Under: Asia/World, Deglobalisation, Publications

As they mark their 76th year, the International Monetary Fund and the World Bank have been presented with a grand opportunity, not to save the world, but to salvage their tattered reputation.

The Fund enters the annual IMF-World Bank meetings with a big image problem. Covid-19 presented the Fund with a chance to clean up its image, and it boasted of a $1 trillion war chest that Managing Director Kristalina Georgieva said it was ready to disburse to meet a “once in a lifetime pandemic.” However, developing countries have been, for the most part, circumspect in their response to the Fund beckoning them to borrow.

The World Bank, for its part, enters the fall meeting backing the IMF in spurning the widespread call for debt cancellation, with its new president, David Malpass saying the financial markets won’t like that. It is also facing charges of hypocrisy: on the one hand, warning that the world faces a world hotter by 4 degrees at the turn of the century; on the other, still engaging in investments in coal plants. It is also bogged down in controversies over its engagement in the REDD+ initiative, which threatens to dispossess forest communities throughout the world in the name of saving forests as carbon sinks.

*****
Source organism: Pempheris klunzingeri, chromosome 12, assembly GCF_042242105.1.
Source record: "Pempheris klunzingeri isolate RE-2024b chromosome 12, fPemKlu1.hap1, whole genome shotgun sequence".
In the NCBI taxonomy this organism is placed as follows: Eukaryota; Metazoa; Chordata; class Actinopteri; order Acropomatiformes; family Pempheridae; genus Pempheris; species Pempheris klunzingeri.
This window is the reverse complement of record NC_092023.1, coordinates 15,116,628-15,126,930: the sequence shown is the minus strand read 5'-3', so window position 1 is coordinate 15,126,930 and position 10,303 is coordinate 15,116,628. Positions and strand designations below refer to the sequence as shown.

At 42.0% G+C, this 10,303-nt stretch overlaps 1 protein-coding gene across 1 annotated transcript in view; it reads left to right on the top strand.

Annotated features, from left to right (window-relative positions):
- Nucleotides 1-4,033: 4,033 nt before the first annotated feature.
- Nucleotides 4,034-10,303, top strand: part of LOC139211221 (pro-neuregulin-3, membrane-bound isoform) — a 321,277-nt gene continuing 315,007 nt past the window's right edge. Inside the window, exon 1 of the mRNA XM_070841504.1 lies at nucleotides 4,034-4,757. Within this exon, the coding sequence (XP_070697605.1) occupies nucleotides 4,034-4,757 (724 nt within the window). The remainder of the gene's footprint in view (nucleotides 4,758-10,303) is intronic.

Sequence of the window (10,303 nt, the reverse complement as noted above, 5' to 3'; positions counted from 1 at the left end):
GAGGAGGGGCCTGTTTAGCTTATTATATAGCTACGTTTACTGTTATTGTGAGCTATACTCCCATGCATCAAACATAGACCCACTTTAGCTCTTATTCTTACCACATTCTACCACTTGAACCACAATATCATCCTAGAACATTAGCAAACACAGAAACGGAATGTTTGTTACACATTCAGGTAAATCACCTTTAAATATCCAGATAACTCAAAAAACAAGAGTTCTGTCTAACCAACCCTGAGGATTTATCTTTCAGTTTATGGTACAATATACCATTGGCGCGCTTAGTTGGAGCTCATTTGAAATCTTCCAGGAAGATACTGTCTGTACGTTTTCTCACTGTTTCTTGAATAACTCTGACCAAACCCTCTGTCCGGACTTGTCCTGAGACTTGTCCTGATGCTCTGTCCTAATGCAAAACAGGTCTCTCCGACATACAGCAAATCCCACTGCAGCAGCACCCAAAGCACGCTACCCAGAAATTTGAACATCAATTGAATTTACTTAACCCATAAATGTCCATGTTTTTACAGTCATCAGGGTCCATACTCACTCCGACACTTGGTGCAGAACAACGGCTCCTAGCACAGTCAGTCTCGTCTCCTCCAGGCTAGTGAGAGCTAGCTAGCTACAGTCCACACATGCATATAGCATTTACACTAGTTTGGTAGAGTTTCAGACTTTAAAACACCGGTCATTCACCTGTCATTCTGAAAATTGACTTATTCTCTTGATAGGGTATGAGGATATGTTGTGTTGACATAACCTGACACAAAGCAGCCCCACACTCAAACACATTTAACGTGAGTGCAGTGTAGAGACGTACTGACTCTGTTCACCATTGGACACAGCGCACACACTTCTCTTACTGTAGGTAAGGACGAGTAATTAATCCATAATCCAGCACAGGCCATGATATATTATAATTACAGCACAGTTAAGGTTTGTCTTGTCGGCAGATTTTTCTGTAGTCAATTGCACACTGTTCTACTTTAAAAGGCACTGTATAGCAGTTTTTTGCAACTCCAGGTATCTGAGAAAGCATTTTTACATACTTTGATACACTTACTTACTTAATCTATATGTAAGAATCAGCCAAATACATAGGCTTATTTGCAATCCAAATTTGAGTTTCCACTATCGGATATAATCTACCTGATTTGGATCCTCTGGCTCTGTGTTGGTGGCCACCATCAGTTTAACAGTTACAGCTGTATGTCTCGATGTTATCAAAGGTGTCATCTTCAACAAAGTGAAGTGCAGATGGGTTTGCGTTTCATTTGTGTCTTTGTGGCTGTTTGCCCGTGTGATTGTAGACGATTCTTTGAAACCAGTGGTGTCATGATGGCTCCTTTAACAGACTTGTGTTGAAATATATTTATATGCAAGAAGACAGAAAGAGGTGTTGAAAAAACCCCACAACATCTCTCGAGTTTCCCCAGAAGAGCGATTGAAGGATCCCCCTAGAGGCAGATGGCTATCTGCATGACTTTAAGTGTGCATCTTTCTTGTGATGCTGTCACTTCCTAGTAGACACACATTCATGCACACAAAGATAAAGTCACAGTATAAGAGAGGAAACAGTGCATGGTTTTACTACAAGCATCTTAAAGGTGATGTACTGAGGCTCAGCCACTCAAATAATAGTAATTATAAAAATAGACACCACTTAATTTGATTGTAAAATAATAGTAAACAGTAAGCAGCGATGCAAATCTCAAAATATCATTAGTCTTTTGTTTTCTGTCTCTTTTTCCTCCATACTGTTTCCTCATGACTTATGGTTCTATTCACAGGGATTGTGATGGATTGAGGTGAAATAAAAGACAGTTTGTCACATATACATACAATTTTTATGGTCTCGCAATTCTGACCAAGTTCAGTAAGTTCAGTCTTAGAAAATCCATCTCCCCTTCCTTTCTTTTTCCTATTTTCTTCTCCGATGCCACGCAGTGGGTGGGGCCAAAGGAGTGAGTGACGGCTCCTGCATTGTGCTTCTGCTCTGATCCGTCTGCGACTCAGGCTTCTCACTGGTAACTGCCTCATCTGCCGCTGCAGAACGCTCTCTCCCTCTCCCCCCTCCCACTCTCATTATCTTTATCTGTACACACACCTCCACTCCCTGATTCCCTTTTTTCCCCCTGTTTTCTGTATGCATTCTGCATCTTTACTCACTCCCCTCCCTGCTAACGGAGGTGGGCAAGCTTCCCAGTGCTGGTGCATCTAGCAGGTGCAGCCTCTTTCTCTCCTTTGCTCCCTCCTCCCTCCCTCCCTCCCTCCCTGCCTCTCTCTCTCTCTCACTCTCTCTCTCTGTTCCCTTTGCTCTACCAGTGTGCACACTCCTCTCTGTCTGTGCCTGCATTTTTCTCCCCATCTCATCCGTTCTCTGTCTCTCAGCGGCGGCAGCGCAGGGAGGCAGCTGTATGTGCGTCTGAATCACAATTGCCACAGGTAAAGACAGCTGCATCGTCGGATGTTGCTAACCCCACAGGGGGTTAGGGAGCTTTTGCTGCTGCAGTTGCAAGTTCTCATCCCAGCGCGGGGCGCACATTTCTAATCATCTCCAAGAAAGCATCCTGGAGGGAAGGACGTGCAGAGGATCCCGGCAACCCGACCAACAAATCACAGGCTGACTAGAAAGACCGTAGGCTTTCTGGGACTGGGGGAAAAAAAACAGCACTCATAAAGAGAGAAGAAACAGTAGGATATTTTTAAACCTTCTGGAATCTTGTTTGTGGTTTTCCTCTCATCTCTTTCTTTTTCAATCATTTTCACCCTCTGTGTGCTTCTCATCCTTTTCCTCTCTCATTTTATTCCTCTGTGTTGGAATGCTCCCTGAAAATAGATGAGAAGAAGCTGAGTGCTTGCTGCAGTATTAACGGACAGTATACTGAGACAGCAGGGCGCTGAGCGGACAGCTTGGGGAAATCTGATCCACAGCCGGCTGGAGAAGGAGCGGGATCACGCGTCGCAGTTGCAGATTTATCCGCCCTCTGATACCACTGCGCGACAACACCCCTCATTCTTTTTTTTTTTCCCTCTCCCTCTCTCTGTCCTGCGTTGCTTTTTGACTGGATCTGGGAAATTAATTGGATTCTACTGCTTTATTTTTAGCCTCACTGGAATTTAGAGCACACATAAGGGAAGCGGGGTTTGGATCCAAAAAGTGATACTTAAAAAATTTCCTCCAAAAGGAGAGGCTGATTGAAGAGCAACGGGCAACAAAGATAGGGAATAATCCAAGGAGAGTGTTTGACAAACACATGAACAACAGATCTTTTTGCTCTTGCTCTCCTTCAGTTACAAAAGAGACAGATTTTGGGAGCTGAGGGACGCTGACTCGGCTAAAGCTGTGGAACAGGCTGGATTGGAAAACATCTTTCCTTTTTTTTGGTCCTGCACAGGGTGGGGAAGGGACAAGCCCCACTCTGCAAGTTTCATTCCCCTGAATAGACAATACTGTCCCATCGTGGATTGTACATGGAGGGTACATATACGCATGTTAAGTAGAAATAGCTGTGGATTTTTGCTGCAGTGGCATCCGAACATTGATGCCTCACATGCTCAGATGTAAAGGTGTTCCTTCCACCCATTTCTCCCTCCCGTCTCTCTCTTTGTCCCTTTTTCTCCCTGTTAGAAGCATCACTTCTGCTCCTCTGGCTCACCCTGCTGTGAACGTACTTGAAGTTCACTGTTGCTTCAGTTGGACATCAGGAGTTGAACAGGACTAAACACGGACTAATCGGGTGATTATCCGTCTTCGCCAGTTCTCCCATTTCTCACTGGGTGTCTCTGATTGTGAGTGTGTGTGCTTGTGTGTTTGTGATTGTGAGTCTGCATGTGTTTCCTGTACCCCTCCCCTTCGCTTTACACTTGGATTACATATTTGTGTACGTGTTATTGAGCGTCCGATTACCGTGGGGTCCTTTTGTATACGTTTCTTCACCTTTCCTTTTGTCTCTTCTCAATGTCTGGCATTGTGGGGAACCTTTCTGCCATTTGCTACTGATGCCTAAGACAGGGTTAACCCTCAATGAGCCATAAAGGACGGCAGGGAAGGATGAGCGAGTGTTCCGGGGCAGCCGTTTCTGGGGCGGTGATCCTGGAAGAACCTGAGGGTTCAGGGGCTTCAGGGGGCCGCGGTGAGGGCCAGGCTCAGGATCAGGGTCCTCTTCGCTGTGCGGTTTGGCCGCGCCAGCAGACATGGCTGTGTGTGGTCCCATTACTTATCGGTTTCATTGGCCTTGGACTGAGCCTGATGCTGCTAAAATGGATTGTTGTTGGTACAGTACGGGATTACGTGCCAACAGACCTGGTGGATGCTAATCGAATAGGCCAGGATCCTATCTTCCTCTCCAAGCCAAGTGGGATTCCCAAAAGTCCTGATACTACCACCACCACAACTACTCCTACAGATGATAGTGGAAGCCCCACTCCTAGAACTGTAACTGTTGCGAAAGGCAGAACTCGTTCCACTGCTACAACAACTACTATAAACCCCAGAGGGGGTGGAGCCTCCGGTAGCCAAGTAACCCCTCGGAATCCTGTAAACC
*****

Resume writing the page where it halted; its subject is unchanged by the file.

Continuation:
The policies of the Fund and Bank continue to respond mainly to the interests of the United States and Europe, which hold an effective controlling share of voting power in the two institutions. The US and Europe also continue to exercise the feudal privilege of appointing the heads of the Bank and the Fund, respectively.

There have been strong calls for reform of the policies and governing structures of the Fund and the Bank over the last 50 years. The consistent stonewalling of real change by the hegemonic powers calls into question the strategy of demanding reforms on the part of the countries of the global South. Probably more productive at this point would be strategizing for a collective exit from the two institutions and exploring ways of building up alternative institutions grounded in the principles of mutual respect, genuine cooperation, and equality to coordinate international finance, trade, and development assistance in an era of climate crisis. Current geopolitical and geo-economic realities might, in fact, make the possibility of success greater for such an approach.